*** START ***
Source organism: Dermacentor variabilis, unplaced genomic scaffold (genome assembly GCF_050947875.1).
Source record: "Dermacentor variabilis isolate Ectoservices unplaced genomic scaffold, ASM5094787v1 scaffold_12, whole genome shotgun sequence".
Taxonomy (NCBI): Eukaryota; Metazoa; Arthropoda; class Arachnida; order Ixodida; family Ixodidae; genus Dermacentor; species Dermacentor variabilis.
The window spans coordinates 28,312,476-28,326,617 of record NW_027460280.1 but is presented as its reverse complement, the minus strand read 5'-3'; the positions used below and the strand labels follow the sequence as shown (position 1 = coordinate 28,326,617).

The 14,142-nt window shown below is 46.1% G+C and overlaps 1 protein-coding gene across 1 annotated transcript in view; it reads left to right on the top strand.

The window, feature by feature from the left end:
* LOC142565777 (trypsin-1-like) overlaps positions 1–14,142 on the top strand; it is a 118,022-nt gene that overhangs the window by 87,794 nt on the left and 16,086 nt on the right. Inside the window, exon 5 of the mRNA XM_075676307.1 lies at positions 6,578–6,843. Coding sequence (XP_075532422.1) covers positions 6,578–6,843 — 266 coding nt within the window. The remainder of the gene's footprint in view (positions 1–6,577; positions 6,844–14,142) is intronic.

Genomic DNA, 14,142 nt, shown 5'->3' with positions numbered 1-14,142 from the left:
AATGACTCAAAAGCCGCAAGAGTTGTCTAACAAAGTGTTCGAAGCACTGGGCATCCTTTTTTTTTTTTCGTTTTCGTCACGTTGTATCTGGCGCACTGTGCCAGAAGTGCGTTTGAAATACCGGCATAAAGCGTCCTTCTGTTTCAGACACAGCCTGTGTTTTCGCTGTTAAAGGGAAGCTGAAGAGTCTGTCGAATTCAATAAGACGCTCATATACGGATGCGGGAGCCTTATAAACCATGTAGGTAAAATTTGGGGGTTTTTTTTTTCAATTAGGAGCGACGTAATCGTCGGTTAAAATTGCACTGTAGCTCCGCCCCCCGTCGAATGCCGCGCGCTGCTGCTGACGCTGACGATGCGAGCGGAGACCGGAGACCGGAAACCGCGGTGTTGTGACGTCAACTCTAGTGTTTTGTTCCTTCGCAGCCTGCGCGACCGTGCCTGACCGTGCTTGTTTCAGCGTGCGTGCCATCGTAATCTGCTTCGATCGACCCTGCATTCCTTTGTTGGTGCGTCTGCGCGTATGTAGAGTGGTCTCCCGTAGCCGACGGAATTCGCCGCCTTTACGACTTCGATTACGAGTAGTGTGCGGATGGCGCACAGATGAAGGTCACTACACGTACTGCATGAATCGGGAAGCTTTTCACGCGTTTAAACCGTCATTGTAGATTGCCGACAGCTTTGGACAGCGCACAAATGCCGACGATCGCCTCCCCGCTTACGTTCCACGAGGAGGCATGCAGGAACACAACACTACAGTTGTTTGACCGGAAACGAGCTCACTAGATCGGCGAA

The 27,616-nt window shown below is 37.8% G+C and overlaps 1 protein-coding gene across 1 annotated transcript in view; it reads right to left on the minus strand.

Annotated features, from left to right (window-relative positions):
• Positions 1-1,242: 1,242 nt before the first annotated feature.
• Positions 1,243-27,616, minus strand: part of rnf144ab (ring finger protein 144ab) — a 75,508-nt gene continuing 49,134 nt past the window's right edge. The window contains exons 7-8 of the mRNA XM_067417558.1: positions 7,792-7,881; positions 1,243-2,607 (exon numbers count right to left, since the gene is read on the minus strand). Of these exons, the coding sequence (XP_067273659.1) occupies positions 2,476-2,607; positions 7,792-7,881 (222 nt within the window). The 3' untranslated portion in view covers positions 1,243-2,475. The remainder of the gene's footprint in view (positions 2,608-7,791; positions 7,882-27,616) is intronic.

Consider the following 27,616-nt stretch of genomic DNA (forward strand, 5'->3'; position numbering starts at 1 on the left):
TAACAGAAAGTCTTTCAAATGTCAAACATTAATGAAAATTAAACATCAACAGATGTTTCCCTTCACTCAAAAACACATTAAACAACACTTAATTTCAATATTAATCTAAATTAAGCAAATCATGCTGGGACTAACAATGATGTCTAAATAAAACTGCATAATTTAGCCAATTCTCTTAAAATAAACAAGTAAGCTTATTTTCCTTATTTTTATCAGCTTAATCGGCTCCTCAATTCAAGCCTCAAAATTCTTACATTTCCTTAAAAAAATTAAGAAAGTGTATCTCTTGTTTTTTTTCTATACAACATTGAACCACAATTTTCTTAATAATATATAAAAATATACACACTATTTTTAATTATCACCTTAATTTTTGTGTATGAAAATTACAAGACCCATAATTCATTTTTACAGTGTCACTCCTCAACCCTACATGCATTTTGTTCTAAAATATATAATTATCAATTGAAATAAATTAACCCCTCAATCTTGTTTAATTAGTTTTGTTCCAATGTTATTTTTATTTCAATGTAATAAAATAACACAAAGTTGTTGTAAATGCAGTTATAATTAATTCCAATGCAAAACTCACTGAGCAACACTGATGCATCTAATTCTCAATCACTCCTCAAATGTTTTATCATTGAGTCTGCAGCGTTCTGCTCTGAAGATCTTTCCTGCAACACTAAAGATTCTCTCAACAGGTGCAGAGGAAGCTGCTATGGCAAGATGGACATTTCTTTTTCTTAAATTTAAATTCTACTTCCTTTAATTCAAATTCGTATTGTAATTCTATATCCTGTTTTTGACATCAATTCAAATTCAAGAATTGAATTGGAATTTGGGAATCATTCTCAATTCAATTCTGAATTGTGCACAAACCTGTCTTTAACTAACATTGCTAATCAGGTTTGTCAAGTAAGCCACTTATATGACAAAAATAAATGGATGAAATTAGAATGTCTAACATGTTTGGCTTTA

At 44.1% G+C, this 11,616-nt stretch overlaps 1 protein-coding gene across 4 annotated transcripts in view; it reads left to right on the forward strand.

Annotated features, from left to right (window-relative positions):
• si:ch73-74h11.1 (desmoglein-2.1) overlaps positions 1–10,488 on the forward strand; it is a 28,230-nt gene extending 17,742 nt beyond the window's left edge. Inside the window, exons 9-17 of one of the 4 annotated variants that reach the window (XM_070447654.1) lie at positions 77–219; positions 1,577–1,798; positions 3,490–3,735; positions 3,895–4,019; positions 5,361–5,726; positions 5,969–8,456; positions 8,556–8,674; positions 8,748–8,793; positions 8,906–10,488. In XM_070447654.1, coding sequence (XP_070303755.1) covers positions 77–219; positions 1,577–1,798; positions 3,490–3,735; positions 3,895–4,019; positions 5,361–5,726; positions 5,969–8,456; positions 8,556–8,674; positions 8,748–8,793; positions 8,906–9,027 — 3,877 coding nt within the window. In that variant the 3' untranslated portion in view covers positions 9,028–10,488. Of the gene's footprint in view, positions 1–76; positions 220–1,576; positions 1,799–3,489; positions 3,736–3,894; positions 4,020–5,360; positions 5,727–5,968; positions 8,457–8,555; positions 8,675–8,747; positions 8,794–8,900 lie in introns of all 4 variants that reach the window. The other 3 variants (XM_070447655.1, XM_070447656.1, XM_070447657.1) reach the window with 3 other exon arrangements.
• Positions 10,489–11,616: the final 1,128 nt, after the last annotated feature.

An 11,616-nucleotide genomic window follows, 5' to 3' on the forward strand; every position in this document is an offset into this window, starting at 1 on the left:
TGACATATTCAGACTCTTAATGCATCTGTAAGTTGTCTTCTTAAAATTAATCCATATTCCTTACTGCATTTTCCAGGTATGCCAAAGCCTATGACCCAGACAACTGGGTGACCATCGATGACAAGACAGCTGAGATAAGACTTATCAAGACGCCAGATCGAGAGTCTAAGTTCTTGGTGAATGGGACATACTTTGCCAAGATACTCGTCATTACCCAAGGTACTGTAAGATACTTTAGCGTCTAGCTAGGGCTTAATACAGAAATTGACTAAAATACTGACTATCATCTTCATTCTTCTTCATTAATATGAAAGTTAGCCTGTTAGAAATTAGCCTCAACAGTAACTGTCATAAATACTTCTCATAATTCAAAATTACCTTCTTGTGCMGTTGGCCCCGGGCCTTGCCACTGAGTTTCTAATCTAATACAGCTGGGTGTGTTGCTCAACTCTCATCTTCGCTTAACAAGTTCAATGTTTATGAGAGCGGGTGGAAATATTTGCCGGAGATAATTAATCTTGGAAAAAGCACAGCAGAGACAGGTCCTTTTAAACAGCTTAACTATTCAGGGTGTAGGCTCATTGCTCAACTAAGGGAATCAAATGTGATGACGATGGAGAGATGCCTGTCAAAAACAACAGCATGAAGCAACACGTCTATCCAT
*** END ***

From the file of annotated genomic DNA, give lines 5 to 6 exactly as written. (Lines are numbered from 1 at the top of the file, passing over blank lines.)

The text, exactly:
The 14,142-nt window shown below is 46.1% G+C and overlaps 1 protein-coding gene across 1 annotated transcript in view; it reads left to right on the top strand.

The window, feature by feature from the left end: